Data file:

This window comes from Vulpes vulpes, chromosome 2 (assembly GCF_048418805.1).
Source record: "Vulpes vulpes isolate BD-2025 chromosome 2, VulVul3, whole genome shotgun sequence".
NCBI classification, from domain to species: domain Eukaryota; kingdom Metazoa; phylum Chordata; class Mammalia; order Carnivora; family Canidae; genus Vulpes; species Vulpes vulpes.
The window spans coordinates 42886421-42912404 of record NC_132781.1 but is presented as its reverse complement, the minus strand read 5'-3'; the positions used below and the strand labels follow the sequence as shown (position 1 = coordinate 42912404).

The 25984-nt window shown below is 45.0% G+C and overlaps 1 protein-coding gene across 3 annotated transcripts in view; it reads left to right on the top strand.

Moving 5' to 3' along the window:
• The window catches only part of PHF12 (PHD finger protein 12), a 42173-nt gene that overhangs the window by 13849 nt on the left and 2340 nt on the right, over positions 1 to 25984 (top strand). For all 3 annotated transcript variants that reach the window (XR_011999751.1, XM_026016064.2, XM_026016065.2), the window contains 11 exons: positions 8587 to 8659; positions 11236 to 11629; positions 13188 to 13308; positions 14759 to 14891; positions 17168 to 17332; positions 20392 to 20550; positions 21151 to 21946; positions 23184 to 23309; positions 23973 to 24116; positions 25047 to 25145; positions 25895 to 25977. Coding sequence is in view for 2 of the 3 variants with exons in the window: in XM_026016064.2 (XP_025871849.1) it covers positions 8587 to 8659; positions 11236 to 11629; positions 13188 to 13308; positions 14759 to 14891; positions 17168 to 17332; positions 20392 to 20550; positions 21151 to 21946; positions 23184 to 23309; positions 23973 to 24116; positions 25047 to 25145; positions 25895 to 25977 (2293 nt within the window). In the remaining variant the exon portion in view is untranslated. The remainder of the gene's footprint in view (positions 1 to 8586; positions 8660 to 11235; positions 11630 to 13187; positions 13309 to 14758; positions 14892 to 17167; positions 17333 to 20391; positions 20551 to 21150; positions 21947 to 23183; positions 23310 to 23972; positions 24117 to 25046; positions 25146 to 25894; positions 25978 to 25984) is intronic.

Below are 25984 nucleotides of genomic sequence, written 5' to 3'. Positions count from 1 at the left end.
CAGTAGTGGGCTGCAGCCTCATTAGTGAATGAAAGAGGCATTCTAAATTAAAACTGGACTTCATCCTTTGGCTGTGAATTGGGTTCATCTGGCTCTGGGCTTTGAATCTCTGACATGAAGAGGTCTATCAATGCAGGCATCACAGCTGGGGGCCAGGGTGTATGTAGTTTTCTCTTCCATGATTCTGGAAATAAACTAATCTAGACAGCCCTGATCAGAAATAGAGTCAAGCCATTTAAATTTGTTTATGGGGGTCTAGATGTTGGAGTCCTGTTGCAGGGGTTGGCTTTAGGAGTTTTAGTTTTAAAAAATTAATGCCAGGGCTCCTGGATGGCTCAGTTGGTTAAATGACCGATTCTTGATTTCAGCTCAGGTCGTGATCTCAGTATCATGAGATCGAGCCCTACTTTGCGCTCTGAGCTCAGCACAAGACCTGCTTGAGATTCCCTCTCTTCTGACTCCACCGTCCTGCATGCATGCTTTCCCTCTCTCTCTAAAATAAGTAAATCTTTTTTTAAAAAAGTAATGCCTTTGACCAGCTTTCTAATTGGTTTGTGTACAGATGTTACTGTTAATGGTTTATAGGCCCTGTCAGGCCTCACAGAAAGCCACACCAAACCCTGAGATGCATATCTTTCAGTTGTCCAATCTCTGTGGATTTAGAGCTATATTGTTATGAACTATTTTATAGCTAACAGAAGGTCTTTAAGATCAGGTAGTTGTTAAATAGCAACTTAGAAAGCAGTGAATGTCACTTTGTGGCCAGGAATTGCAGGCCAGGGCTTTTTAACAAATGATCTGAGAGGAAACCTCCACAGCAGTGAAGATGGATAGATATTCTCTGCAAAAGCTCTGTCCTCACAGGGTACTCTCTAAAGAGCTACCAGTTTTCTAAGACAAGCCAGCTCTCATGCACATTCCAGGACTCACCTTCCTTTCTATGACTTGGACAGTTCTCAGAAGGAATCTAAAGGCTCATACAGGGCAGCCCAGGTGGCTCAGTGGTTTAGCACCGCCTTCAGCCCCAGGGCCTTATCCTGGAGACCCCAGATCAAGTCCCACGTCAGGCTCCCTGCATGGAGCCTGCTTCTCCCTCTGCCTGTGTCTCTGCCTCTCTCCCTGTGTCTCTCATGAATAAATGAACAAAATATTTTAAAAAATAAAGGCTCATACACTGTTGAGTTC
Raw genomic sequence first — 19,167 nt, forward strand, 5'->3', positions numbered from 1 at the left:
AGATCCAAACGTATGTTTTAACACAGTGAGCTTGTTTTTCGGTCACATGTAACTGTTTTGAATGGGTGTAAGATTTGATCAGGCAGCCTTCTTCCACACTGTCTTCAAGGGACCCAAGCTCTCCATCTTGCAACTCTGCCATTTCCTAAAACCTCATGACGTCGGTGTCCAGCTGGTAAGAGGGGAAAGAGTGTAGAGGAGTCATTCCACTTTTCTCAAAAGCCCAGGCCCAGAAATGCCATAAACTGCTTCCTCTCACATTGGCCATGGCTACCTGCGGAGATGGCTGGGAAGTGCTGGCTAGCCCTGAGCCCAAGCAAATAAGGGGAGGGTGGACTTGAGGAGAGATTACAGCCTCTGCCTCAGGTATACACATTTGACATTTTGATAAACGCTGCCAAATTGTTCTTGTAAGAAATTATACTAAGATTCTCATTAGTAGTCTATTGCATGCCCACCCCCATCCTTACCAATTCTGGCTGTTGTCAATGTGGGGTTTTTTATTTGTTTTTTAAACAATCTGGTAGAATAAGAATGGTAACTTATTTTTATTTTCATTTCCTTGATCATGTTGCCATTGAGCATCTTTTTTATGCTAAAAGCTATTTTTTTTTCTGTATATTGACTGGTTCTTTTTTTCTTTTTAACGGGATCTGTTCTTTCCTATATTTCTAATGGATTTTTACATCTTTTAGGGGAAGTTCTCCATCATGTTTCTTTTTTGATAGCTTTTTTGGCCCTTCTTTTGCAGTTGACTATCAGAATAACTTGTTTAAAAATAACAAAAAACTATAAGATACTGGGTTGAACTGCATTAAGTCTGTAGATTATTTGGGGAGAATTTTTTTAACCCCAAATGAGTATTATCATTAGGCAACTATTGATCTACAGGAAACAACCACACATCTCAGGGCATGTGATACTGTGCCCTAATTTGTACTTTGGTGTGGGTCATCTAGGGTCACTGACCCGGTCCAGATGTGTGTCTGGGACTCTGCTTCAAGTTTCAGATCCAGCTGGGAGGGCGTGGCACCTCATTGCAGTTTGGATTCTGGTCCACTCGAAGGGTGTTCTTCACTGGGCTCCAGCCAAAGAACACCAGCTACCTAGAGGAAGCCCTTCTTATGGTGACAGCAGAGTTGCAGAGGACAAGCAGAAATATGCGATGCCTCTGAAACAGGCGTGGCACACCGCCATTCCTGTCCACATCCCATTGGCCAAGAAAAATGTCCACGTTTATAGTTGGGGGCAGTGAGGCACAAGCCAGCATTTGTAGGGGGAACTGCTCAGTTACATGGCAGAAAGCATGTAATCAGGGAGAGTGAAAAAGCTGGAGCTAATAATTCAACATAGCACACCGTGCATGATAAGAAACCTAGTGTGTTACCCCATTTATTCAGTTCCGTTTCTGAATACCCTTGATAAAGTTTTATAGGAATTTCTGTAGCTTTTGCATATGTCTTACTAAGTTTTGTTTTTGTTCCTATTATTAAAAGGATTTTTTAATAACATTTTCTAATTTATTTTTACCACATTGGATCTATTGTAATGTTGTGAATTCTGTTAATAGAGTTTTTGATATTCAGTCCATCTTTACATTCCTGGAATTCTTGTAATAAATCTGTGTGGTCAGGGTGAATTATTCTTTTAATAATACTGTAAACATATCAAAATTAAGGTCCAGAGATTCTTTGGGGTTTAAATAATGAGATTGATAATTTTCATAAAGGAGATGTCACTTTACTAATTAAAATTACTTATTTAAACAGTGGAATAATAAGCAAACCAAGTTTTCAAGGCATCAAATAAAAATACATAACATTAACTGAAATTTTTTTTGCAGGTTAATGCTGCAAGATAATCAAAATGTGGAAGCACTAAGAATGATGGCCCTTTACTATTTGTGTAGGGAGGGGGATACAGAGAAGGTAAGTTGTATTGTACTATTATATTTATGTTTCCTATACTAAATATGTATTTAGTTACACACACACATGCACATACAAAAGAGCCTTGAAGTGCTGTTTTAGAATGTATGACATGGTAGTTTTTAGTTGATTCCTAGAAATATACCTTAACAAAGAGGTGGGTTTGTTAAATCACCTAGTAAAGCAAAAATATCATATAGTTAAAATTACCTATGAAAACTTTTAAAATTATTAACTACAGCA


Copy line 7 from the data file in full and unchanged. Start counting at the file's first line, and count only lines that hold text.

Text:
• The window catches only part of PHF12 (PHD finger protein 12), a 42173-nt gene that overhangs the window by 13849 nt on the left and 2340 nt on the right, over positions 1 to 25984 (top strand). For all 3 annotated transcript variants that reach the window (XR_011999751.1, XM_026016064.2, XM_026016065.2), the window contains 11 exons: positions 8587 to 8659; positions 11236 to 11629; positions 13188 to 13308; positions 14759 to 14891; positions 17168 to 17332; positions 20392 to 20550; positions 21151 to 21946; positions 23184 to 23309; positions 23973 to 24116; positions 25047 to 25145; positions 25895 to 25977. Coding sequence is in view for 2 of the 3 variants with exons in the window: in XM_026016064.2 (XP_025871849.1) it covers positions 8587 to 8659; positions 11236 to 11629; positions 13188 to 13308; positions 14759 to 14891; positions 17168 to 17332; positions 20392 to 20550; positions 21151 to 21946; positions 23184 to 23309; positions 23973 to 24116; positions 25047 to 25145; positions 25895 to 25977 (2293 nt within the window). In the remaining variant the exon portion in view is untranslated. The remainder of the gene's footprint in view (positions 1 to 8586; positions 8660 to 11235; positions 11630 to 13187; positions 13309 to 14758; positions 14892 to 17167; positions 17333 to 20391; positions 20551 to 21150; positions 21947 to 23183; positions 23310 to 23972; positions 24117 to 25046; positions 25146 to 25894; positions 25978 to 25984) is intronic.